• Abstract: Abstract N-containing heterocycles (NCHs) are largely used as precursors for pharmaceuticals and can enter the environment. Some NCHs have been shown to be toxic, persistent, and very mobile in the environment. Thus, they have received increasing attention in the past years. However, the analysis of these polar compounds in environmental samples is still a challenge for liquid chromatography. This paper investigates the use of mixed-mode liquid chromatography (MMLC), which has reversed-phase and ion exchange characteristics for measurements of NCHs in water. NCHs with low pKa (i.e., < 2.5) display mainly reversed-phase interactions (neutral species) with the stationary phase and those with higher pKa (i.e., > 5) interact by a mixture of reversed-phase/ion exchange/HILIC mechanism. It was also shown that the presented method performs well in the quantification of the majority of the selected NCHs in surface water with MDLs between 3 and 6 μg/L, a low matrix effect and recoveries in the range of 77–96% except for pyridazine exhibiting 32% were achieved. The method was successfully employed to follow the degradation of NCHs in ozonation.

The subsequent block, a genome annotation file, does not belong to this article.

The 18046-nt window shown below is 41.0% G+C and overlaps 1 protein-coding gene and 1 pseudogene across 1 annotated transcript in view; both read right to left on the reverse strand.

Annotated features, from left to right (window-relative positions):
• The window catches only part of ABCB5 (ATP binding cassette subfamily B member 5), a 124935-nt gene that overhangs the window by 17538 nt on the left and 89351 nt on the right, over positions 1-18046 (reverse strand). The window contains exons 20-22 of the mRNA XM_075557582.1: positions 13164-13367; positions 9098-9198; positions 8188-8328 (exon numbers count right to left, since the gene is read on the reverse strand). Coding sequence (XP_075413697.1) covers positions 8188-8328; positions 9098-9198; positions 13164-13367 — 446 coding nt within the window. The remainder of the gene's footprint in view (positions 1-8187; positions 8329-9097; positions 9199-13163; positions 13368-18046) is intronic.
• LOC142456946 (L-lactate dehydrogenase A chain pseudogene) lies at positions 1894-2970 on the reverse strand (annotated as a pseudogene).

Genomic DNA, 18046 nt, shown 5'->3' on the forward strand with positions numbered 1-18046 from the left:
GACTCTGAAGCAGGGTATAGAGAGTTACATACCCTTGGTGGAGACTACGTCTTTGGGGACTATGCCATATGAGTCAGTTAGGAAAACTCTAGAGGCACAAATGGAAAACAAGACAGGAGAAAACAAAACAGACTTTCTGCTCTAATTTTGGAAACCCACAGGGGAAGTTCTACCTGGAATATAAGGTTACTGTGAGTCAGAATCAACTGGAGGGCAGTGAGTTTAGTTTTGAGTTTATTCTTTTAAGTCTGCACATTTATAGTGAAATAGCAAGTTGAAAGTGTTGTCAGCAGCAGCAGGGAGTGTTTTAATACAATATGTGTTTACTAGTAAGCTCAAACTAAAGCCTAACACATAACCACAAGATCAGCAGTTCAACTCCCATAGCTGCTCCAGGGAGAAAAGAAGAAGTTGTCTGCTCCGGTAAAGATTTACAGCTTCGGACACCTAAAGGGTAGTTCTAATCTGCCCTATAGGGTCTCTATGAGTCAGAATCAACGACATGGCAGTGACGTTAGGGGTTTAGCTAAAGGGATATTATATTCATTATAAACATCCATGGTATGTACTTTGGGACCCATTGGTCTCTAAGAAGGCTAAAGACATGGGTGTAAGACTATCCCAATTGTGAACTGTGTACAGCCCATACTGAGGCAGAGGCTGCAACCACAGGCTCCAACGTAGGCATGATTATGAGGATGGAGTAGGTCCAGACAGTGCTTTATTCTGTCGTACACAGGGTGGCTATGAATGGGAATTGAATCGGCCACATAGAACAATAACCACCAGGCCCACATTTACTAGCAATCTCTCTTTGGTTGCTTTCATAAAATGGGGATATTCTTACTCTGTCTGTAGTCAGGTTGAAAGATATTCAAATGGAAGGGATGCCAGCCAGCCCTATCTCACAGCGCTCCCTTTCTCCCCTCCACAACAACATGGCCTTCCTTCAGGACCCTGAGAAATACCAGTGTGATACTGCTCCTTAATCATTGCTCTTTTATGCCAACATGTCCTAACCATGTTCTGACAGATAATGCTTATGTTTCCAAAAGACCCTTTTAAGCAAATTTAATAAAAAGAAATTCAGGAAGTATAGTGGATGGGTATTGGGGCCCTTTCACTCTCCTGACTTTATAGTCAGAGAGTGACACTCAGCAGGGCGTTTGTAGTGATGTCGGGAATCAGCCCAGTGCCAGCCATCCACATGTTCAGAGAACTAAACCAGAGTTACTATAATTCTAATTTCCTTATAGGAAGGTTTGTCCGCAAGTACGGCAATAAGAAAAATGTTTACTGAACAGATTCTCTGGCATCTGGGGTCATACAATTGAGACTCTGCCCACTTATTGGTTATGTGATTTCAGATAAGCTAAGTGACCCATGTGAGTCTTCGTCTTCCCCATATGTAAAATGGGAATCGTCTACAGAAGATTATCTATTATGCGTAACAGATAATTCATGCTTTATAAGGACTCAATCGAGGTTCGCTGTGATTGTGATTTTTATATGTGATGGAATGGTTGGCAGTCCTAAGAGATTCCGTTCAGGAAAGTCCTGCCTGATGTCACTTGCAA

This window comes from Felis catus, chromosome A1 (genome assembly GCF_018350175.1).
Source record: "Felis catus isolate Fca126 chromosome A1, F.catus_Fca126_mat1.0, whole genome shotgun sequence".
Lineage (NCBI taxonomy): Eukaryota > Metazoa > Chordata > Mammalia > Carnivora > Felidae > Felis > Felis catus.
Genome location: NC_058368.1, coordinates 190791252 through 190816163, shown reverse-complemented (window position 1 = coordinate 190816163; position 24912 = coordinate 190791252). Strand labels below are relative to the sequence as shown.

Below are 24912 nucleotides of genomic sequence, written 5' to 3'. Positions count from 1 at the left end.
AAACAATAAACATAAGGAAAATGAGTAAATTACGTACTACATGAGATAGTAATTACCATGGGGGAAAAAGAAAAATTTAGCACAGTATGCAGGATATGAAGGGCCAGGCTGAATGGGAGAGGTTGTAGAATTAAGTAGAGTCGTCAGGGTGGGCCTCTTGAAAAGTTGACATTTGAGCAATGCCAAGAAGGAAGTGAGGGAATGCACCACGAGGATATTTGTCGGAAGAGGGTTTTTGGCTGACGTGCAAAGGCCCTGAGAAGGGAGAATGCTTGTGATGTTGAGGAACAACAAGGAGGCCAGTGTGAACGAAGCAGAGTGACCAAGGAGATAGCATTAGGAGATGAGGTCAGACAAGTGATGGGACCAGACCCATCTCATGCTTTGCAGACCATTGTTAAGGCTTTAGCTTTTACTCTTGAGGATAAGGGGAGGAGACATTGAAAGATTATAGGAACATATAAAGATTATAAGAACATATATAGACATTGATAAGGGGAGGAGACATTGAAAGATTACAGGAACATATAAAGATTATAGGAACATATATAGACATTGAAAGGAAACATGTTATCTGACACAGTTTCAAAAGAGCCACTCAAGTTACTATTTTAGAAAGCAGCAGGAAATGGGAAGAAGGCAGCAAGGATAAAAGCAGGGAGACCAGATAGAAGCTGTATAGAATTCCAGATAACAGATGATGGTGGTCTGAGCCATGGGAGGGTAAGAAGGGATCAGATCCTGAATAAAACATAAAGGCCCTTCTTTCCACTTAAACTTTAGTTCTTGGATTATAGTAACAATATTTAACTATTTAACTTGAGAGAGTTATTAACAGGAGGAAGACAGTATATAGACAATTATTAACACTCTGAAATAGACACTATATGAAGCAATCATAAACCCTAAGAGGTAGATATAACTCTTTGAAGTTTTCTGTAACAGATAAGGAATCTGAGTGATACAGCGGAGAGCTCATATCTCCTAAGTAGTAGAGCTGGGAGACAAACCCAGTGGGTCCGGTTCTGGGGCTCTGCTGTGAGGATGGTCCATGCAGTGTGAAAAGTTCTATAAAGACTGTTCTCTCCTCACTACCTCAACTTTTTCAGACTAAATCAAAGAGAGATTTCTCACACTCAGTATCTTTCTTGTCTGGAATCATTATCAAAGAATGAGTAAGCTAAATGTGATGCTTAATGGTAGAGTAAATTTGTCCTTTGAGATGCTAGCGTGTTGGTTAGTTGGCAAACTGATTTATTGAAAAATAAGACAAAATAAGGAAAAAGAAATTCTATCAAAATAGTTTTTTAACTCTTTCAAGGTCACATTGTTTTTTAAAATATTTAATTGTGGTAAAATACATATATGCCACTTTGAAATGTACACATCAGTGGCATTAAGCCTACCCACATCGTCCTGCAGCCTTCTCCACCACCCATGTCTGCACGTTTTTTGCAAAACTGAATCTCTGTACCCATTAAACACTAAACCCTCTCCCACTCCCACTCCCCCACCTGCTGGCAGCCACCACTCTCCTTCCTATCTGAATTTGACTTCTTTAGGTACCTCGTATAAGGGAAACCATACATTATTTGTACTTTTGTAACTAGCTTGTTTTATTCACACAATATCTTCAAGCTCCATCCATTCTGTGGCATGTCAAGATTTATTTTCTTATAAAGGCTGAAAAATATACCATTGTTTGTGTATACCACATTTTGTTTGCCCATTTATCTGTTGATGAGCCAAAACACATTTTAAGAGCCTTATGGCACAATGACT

PubDate: 2020-08-01
       
  • Are (fluorinated) ionic liquids relevant environmental contaminants'
           High-resolution mass spectrometric screening for per- and polyfluoroalkyl
           substances in environmental water samples led to the detection of a
           fluorinated ionic liquid